This presentation provides a step-by-step guide for clinical research sites to understand the inspection process and how to prepare for it. Participants will gain a better understanding of investigator roles, investigation objectives, and investigation preparation for sites and sponsors. The details for developing training plans will be provided. Participants will be given a practical list of inspection do’s and don’t’s. End of inspection details will be discussed, including FDA process, responding to 483s, suggestions for addressing 483 observations, common FDA findings, and FDA responses. This session provides a tactical, practical guide for sites.
CASE STUDY! 2:30 Institutional Risk-Based Monitoring: Three Years Later
Ina Abel, Manager, Clinical Research Monitoring, St. Jude Children’s Research Hospital
St. Jude Children’s Research Hospital deployed our method of risk-based monitoring in 2010, putting them ahead of the RBM curve. The original institutional monitoring plan was beneficial in many ways, yet caused push back by Principal Investigators, stretched the monitoring resources thin, and occasionally confused priorities. Implementation of a risk-based monitoring plan required patience, planning, a staged roll-out, and strategic communication. Initially criteria were developed for four main risk categories. Open studies were ranked by perceived and calculated risks. For new trials, study risk was determined by monitoring management and study-specific monitoring plans were developed with Principal Investigator input. After three years, virtually all studies are now monitored according to the more focused, risk-based institutional monitoring plan. Participants will learn from St. Jude’s challenges and successes.
3:15 Risk-Based Monitoring of Clinical Trials Using JMP Clinical
Richard C. Zink, Ph.D., Principal Research Statistician Developer, JMP Life Sciences, SAS Institute Inc., JMP Division
Risk-based monitoring (RBM) makes use of central computerized review of clinical trial data to determine if sites should receive more extensive quality review through onsite monitoring. I’ll demonstrate an RBM solution in JMP Clinical to assess data quality. Data from patients who experienced an aneurysmal subarachnoid hemorrhage will provide illustration.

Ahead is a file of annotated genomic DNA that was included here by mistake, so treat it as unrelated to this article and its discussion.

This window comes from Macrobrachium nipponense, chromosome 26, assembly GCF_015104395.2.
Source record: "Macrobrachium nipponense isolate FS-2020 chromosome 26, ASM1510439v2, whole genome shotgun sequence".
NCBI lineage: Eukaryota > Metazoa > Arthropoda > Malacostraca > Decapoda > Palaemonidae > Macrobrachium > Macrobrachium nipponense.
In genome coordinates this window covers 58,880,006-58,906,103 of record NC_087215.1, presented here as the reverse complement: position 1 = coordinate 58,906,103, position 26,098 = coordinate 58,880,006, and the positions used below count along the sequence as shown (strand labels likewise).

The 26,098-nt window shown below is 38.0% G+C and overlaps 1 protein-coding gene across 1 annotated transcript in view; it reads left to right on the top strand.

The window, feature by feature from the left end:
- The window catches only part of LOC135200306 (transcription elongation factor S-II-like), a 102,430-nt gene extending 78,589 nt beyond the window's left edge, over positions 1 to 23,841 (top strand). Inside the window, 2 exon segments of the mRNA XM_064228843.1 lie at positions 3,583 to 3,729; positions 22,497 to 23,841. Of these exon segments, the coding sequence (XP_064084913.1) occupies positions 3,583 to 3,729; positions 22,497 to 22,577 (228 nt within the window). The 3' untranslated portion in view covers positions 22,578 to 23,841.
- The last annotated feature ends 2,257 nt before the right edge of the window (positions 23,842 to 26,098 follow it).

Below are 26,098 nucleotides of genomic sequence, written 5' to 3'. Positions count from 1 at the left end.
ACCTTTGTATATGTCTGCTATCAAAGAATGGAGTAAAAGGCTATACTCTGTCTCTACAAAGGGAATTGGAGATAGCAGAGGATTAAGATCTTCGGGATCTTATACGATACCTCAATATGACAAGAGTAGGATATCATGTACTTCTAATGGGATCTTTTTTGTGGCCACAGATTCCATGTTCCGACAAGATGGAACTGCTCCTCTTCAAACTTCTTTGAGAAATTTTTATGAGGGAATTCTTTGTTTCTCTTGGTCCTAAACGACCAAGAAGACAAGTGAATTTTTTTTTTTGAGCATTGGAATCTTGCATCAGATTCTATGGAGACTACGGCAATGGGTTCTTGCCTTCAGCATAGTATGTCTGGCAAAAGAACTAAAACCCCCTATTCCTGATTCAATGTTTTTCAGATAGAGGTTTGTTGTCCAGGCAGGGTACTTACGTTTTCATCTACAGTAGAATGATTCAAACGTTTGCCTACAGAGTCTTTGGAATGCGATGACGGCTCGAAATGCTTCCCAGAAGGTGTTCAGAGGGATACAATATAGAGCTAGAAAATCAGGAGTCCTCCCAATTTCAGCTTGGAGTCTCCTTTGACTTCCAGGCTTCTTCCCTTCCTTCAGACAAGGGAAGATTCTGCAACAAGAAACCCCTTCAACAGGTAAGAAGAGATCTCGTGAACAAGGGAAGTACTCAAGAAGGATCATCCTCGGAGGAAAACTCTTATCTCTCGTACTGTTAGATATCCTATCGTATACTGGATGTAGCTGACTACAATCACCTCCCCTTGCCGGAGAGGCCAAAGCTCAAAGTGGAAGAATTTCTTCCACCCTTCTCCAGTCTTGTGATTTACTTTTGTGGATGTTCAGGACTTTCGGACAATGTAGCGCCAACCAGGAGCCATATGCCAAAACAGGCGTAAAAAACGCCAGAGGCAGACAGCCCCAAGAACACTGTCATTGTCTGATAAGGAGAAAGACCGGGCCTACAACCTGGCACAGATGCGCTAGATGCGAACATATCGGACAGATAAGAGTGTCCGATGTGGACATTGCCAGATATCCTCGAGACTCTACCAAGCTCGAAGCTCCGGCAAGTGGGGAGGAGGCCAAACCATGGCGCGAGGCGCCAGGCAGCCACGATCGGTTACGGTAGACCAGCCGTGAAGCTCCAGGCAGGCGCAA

3:30 Refreshment Break and Exhibit Viewing
3:50 What’s the Difference? Pharma vs. Device Studies
Eddy Lyons, CCRP, Senior Clinical Research Associate, Biotronik, Inc.
Differences between drug and device studies are driven by regulatory definitions, manufacturing processes, and development pathways. Such differences have a direct impact on the lifecycle of the research-to-market process, including how new products are reviewed by regulatory authorities, how protocols are constructed, and how IRBs determine subject informed consent. This talk will highlight the differences between these two types of research. Discussion will include the differences in the Investigational Device Exemption (IDE) regulations versus Investigational New Drug (IND) regulations, marketing timelines, IRB review, and documentation requirements.
4:35 Cultural and Socioeconomic Variables in Global Clinical Trials and Their Effect on Risk-Based Monitoring
Vlad Bogin, M.D., CEO, Clinical Research, Cromos Pharma
Risk-based management plans in international trials have to be carefully tailored to local environments. Cultural and socioeconomic domains are extremely important, and failure to factor them in may result in poor data quality and compliance. The newly proposed risk-based monitoring may meet significant logistical challenges if these issues are not considered very early in study design.
5:20 Welcome Reception and Exhibit Viewing (Sponsorship Opportunity Available)
6:20 Close of Day One